Friday is for throwing out a week of stale chord progressions for a good pair of jeans. It’s for playing with scales and avoiding the usual trappings of key changes.
Fridays are my Kind of Blue.
The sky had just put on a soft robe of periwinkle when I got to school. A slow breeze stirred, and I felt a promising movement in the crisp September air.
Or maybe it was my third shot of espresso.
I turned the key and opened my door. Silhouettes of desks were sleeping in a glassy sheet of blue. Light had flooded over the tiled floor, and now it looked brand new.
Or maybe it was last night’s custodians.
And then my sneakers squeaked across it as I walked toward my desk. I sat down and swiveled through morning routines and stacks of clean-edged exams, but two open windows kept pulling me in another direction.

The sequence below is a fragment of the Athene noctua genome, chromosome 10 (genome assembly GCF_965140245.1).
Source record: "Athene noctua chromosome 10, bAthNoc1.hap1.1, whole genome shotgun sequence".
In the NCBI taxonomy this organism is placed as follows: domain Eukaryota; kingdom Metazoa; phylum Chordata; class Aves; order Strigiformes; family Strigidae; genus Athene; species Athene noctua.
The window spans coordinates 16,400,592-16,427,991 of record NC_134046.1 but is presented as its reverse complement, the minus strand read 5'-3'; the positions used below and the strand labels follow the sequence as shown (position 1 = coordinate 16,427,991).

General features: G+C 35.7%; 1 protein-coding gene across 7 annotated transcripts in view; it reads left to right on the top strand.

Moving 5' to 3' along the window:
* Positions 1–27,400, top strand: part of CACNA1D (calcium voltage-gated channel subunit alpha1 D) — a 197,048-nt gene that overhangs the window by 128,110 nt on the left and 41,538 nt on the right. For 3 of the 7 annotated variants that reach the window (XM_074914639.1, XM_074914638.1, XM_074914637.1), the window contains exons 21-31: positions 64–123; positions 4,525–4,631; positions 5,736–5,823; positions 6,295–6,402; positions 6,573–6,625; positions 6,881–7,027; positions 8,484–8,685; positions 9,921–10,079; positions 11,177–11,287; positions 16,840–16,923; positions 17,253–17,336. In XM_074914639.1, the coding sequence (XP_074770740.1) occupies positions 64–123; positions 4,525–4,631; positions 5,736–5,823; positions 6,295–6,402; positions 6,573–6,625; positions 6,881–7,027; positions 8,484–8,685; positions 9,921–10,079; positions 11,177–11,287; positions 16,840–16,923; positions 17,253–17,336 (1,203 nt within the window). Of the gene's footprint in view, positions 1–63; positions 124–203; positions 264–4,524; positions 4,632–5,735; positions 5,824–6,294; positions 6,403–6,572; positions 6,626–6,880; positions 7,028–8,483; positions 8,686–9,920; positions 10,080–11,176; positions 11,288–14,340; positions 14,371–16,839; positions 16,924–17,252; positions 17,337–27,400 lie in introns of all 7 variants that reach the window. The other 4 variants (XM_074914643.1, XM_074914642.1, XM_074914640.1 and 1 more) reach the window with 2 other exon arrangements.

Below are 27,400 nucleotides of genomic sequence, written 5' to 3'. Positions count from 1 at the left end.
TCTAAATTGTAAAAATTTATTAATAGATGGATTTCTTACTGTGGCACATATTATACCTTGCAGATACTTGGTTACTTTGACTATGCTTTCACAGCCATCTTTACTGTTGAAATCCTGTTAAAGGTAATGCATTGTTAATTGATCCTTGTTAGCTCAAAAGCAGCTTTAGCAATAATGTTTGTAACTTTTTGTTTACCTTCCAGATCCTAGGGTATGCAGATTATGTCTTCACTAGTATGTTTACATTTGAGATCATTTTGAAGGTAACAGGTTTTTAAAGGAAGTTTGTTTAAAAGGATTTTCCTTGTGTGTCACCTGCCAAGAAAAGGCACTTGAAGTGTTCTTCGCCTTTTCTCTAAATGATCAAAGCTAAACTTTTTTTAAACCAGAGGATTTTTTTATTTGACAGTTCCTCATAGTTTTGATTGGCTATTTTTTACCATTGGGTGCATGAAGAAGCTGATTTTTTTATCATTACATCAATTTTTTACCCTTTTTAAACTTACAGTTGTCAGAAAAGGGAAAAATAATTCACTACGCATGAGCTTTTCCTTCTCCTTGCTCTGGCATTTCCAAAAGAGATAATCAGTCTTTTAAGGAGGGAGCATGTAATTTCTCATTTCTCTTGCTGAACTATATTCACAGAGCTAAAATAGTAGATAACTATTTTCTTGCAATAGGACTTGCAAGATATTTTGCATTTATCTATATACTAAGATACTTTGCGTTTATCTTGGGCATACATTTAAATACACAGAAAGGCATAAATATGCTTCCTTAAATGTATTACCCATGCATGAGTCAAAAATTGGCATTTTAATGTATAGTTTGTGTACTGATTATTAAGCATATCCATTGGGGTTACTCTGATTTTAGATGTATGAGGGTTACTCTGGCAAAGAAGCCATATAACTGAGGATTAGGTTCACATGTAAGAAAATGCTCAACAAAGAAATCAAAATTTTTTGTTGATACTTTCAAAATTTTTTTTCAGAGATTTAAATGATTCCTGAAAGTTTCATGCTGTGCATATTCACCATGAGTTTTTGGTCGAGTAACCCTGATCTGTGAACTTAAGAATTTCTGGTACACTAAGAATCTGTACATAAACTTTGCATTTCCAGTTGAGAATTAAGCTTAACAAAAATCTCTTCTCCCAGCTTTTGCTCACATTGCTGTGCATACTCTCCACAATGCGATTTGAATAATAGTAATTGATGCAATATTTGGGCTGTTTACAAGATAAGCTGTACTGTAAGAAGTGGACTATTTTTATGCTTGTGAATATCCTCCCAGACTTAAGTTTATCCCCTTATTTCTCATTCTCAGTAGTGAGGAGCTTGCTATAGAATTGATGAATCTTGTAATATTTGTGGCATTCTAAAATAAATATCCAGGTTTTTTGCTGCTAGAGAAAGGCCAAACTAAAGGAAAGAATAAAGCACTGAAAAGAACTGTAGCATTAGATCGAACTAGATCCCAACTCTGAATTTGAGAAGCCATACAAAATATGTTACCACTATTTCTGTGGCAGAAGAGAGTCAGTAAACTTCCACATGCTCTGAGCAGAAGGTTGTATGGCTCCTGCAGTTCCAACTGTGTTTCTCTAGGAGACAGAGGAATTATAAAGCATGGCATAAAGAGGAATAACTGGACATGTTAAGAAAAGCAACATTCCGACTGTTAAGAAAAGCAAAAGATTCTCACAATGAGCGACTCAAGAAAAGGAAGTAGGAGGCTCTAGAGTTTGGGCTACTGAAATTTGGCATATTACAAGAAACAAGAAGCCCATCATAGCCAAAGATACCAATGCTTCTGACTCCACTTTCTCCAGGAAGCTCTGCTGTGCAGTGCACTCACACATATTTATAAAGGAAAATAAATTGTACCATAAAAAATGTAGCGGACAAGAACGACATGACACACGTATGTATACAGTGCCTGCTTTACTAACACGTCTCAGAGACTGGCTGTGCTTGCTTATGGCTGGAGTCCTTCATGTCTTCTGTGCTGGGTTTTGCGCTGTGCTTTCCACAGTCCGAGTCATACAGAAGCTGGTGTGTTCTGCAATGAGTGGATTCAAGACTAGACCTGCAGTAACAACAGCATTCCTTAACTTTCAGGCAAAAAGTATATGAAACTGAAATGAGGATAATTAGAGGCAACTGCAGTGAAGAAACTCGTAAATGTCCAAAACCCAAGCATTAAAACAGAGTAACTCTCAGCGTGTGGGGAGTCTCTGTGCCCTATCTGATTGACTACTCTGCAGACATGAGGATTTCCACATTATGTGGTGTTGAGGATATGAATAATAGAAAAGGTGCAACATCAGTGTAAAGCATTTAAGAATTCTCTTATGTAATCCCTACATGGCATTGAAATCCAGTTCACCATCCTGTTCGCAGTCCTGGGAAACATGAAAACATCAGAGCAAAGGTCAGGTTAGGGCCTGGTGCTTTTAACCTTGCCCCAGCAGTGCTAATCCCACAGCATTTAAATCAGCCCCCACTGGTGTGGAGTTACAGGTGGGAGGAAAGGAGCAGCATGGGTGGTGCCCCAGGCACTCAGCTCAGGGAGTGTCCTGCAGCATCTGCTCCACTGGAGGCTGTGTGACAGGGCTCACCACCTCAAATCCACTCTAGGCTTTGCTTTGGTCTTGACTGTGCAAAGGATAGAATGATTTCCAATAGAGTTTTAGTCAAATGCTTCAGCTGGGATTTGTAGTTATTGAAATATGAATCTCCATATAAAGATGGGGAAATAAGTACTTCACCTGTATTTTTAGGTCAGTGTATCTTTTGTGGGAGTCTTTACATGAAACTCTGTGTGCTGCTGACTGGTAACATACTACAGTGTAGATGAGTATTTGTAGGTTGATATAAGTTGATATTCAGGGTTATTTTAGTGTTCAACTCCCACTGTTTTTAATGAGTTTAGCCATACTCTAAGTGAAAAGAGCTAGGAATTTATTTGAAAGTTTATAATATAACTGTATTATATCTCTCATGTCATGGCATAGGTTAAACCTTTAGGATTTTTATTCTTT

Or maybe it was the jazz.
I watched a long string of melody come together as school busses, scooters and morning commuters merged into a familiar parking lot arrangement. Each note soon found its place among the bright lines of a yellow staff.
Or maybe it was the timbre of the saxophone.
The Jazz Messengers were “Doodlin” in my room, while colors slowly turned and sharpened into focus beyond the window. The rising sun smeared alternating gold, goldenrod, and then maize across the young trees. Some whispered of autumn. But within minutes, the colors fell and muted into the grey asphalt.
But then Miles Davis stood up with his trumpet and asked a famous question.
I answered with a poem. Switching up my lesson plans, I began class with a poem, which confused most of my students, I think. But they still snapped their fingers when I finished.
Friday rhythms usually sound Kind of Blue — when we hear them.